The average U.S. worker earns a mean annual wage of $45,790, according to the U.S. Department of Labor. However, there are at least five jobs that pay twice this amount – and, they don’t require a medical or law degree.
Most of the careers on the list require a bachelor’s degree, which is not surprising, since a recent study by Georgetown University (GU) reveals that the average graduate with a bachelor’s degree earns significantly more than the average worker with a high school diploma. This fact seems to resonate with the country, considering that in the past 20 years, Georgetown reports that the percentage of workers with a bachelor’s degree has increased from 28 percent to 34 percent.
Even during the post-recession period, a bachelor’s degree tends to yield more money. Granted, many college graduates state that they cannot find a job in their field, but the Department of Labor points out that unemployment is much lower for college graduates, and their prospects for securing a high-paying position are much better than those of their counterparts who don’t have a bachelor’s degree.
While it’s no surprise that healthcare and engineering are represented on the list of jobs that pay double the national average, it’s interesting to note that these two industries don’t dominate the list. This is good news for individuals who choose not to pursue medical, engineering or other STEM (science, technology, engineering and math) degrees – although technology is also represented on the list.
One common thread among the five careers is the need for specialized skills and training, as opposed to jobs that accept a degree “in any area.” Expertise and a high level of knowledge are prerequisites for these occupations. The list also reflects majors that pay some of the highest salaries in the country.
As a general rule, jobs in business administration, computer science and engineering tend to boast higher salaries than the national average. Wages for health care and sales vary greatly, but generally tend to be higher for jobs that require more specialized skills. The lone art career on the list demonstrates that there will always be a place for creative individuals. And the inclusion of two management positions is a testament to the idea that leadership, as well as organizational, and motivational skills, is also at a premium.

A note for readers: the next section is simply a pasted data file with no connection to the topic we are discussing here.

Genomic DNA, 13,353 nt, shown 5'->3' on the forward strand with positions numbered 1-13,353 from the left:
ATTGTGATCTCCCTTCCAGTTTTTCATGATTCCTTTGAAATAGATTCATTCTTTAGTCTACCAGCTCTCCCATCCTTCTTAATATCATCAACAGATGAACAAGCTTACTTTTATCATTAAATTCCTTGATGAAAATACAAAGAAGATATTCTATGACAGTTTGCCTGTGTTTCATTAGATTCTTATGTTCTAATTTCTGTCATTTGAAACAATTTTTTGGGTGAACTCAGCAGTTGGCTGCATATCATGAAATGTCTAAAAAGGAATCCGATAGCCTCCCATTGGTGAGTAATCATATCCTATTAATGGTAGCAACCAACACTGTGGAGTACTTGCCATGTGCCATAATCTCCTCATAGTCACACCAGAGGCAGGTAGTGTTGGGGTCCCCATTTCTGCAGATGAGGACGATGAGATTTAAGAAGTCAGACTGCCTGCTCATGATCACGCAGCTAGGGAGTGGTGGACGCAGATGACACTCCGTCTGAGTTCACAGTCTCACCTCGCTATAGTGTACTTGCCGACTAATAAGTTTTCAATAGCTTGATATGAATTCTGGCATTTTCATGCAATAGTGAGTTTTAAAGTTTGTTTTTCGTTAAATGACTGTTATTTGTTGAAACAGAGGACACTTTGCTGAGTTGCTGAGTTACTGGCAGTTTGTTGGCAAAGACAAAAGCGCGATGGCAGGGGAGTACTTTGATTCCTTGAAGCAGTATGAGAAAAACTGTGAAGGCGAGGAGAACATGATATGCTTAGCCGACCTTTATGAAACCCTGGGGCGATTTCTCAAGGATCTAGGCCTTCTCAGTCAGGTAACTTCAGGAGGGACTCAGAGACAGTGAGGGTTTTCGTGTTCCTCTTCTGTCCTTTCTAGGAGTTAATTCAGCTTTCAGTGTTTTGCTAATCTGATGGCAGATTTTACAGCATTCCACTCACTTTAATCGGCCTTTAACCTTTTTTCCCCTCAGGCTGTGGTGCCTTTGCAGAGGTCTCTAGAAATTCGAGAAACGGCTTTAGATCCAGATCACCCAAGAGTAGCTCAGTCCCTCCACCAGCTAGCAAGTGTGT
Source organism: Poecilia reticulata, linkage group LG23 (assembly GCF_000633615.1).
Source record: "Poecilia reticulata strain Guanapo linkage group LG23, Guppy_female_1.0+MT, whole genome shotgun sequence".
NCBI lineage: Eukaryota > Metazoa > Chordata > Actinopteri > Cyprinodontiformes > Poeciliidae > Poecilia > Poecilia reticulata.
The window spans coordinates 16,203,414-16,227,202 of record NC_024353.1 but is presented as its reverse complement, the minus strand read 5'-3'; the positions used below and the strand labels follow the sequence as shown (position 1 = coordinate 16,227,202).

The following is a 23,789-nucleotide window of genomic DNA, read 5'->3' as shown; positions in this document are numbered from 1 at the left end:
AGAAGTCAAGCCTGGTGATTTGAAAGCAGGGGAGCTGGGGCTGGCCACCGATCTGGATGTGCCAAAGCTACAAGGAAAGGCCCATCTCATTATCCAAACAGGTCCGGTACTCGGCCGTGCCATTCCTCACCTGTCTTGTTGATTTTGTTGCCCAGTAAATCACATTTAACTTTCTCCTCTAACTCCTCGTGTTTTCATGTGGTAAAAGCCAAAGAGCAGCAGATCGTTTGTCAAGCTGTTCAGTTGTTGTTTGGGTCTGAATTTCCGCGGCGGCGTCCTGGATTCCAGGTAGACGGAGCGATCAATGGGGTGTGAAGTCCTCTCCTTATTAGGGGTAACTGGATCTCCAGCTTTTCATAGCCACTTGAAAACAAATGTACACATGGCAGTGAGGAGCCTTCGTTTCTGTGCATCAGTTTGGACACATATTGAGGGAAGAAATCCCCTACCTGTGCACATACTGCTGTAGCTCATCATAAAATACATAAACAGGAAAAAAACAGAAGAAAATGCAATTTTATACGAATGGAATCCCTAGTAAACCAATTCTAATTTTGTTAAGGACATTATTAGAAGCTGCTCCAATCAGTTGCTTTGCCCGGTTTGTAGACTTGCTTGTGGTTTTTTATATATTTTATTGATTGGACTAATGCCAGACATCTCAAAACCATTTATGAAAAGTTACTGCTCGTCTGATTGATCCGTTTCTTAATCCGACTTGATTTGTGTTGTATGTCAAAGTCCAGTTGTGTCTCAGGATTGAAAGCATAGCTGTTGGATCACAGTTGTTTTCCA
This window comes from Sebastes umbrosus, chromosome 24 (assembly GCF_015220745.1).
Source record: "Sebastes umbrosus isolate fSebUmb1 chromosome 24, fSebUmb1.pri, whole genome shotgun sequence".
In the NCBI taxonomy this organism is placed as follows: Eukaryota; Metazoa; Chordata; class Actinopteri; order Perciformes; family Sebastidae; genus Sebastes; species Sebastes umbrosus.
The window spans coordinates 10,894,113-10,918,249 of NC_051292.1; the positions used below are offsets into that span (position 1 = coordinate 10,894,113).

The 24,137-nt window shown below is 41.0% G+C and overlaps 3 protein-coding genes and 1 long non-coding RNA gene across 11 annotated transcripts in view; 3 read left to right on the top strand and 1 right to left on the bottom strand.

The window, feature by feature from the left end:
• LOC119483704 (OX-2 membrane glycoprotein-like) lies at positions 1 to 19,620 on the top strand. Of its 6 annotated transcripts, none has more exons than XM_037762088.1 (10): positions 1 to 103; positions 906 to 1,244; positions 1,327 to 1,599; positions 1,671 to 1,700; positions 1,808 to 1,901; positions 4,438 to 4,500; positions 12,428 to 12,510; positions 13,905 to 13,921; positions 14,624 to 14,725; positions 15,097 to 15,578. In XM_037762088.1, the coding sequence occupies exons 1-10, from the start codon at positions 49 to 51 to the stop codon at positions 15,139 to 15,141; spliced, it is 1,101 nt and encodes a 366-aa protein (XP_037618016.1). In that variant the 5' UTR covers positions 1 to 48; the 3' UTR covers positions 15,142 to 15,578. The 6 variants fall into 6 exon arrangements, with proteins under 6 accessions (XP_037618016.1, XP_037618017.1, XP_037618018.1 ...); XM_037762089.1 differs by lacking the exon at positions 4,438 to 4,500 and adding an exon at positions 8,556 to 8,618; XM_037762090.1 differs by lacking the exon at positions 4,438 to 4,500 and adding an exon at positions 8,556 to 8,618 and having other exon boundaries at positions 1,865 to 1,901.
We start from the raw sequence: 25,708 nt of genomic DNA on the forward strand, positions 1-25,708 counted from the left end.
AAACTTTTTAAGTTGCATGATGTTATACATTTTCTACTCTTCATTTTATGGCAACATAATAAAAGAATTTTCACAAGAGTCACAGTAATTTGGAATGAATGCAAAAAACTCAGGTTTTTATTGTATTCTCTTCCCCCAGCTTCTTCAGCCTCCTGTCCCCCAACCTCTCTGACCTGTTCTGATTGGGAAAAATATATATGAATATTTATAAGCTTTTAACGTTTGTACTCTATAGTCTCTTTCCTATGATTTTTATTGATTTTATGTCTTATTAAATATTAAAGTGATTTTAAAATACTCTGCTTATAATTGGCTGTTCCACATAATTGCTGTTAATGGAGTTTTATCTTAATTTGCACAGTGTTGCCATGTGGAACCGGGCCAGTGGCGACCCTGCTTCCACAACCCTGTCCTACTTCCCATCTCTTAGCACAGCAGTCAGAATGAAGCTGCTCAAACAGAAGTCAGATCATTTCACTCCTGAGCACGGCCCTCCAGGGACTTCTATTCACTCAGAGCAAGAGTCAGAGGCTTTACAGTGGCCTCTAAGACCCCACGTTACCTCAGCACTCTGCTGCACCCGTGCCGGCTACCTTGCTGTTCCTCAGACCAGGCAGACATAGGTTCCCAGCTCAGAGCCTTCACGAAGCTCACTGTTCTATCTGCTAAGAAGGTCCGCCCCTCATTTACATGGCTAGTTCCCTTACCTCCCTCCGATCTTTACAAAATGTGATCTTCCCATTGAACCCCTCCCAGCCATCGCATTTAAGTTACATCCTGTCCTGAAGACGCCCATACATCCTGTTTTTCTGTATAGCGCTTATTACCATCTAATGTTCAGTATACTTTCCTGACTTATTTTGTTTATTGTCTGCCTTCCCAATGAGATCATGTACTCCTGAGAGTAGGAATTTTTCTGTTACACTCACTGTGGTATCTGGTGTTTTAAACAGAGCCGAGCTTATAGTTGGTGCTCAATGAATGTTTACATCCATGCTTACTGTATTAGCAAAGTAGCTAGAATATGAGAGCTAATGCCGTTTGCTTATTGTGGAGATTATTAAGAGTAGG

5 Physician Assistants – Mean Salary: $92,460
Physician assistants work with doctors to provide healthcare services to patients. They perform physical exams, interpret the results of blood tests, x-rays, cardiograms, and other tests, and also make preliminary diagnoses. Physician assistants also provide medical treatment, which includes administering immunizations, providing wound care, and setting broken bones. In addition, they prescribe medications, and assist physicians during surgery.
The educational requirement to be a physician assistant is a master’s degree in this area. Undergraduates usually have a bachelor’s degree in a science-related area, and some have worked as registered nurses or paramedics. By industry, physician assistants earn the highest annual mean wage, able to pull in as much as $100,060 when working in specialty hospitals.
4 Computer Network Architects – Mean Salary: $94,000
Computer network architects build local area networks (LANs), intranets, and wide area networks (WANs). They determine the needs of their customers, and decide bandwidths, platforms, interfaces, and other software and hardware needs. Computer network architects also handle repairs, upgrades, and maintenance, and document installation, troubleshooting, and disaster-recovery procedures.